Dolphins Learn Foraging Tricks From Each Other, Not Just From Mom
Scientists have found that dolphins learn a neat trick to trap fish by watching their close associates do it. This means that dolphins aren't just motivated to learn from their mothers.
Dolphins learn special foraging techniques from their mothers—and it's now clear that they can learn from their buddies as well. Take the clever trick that some dolphins use to catch fish by trapping them in seashells. It turns out that they learn this skill by watching their pals do the job.
The discovery, reported in the journal Current Biology, helps reveal how groups of wild animals can transmit learned behaviors and develop their own distinct cultures.
"Dolphins are indeed very clever animals. So it makes sense that they are able to learn from others," says Sonja Wild, a researcher at the University of Konstanz in Germany. She says young dolphins spend years in close association with their mothers and naturally tend to adopt their mothers' ways, but this study shows that "dolphins are not only capable, but also motivated to learn from their peers."
The bottlenose dolphins that live in Shark Bay, Western Australia, have been studied for decades, and scientists have identified over a thousand individuals by looking at the unique shape and markings of their dorsal fins. Researchers know what families the dolphins belong to, and keep track of their close associates. These dolphins use a variety ways of finding food—and not every dolphin uses every method.
Some dolphins, for examples, use sponges as tools. The dolphins break a conical sponge off the seafloor, and then wear it almost like a protective cap on their long snout, or beak. This apparently helps them probe into the rough sand of the rocky seafloor and search for buried prey.
Research done over a decade ago shows that this behavior gets passed down almost exclusively from mother to child. "So, at some point, one of the dolphins figured out how to use these sponges for foraging," says Wild. After that, it was passed on to her descendants through the maternal line.
Now, Wild and her colleagues have closely examined how dolphins learn another strategy for catching fish—one that involves using the empty shells of large sea snails.
A dolphin will chase a fish into one of these shells, says Wild, "and then they insert their beak into the shell, bring the whole thing up to the surface, and then shake it up above the water surface to drain the water out of the shell until the fish basically falls into their open mouth."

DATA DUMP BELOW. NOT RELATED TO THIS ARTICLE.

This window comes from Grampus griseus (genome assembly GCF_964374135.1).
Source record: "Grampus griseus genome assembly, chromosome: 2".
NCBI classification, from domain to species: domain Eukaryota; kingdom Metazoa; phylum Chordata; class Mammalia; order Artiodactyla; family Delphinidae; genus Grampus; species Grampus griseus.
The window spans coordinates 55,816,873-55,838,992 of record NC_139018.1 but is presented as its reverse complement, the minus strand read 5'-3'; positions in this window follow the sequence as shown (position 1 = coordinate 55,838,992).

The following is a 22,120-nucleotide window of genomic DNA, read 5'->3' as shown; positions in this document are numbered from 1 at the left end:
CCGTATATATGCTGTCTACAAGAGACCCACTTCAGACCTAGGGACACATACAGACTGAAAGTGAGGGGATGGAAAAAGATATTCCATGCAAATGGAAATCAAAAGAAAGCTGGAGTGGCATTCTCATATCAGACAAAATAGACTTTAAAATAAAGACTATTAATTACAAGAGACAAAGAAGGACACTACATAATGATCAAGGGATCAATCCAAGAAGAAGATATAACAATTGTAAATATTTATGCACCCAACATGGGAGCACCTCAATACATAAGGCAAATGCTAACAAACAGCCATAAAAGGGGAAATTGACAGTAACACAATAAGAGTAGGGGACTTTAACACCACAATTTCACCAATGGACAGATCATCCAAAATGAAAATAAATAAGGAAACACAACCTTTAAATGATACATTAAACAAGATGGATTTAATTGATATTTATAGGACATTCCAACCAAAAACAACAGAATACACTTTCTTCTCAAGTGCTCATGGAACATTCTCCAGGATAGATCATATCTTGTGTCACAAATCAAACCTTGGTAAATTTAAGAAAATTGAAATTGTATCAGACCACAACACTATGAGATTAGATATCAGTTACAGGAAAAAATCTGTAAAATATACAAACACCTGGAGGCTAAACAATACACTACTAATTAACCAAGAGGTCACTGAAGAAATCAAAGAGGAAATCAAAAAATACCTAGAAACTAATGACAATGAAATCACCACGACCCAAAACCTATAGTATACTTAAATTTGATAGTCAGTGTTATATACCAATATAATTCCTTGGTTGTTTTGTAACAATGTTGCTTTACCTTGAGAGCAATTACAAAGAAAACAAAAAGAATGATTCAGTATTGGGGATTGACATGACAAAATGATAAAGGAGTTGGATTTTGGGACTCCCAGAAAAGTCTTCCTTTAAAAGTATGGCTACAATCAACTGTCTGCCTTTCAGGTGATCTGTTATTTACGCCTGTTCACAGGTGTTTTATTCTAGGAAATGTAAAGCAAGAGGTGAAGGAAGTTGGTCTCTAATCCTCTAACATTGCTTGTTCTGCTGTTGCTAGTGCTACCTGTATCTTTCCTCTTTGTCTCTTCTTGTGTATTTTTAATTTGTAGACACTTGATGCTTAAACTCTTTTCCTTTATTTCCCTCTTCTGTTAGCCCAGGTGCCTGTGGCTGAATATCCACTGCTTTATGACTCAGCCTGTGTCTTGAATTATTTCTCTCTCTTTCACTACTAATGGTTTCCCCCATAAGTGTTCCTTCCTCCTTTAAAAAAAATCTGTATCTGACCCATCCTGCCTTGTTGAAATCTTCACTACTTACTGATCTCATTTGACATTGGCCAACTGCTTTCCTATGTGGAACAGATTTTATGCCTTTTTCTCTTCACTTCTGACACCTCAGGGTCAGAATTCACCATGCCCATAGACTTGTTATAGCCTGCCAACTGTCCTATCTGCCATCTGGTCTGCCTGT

"It's a very remarkable behavior," says Wild. "Seeing it is really mind blowing."
When she and her colleagues tracked which dolphins used this so-called "shelling" technique, they figured out that "the shelling behavior doesn't spread between mother and offspring, but spreads between peers. So basically, dolphins that spend a lot of time with shelling individuals are more likely to learn that behavior themselves," says Wild.
Whether or not dolphins caught fish in this way didn't seem to be explained by how many shells were lying around their hunting area, nor whether a dolphin was genetically related to another dolphin that knew how to do it. The best explanation, she says, is that dolphins learned this method from a close associate.
Previously, it's been shown that humpback whales seem to learn hunting techniques from their peers in a similar way, she notes.
The new observations of wild dolphins learning from their peers is "exciting," says Diana Reiss, a dolphin cognition researcher at Hunter College, CUNY.
"It tells us about the source of some these behaviors," says Reiss. "Are they learning because they innovate individually on their own? They may. We can't discount that. Are they learning just from their mom? They may for certain kinds of behaviors. But in this particular behavior, it seems like they're not relying on just learning from mom when they're out there. They seem to be observing others, watching what they're doing and acquiring it from others in their social group."
Being able to learn from peers may help animal populations survive in a changing environment. Because while knowledge from previous generations has been tested by time, certain behaviors may become less useful if conditions change.
"In unstable environments that are changing, it's more beneficial to kind of look around and see what others are doing," says Wild, "and maybe adopt their behavioral innovations that may be more adaptive to the new environmental conditions."
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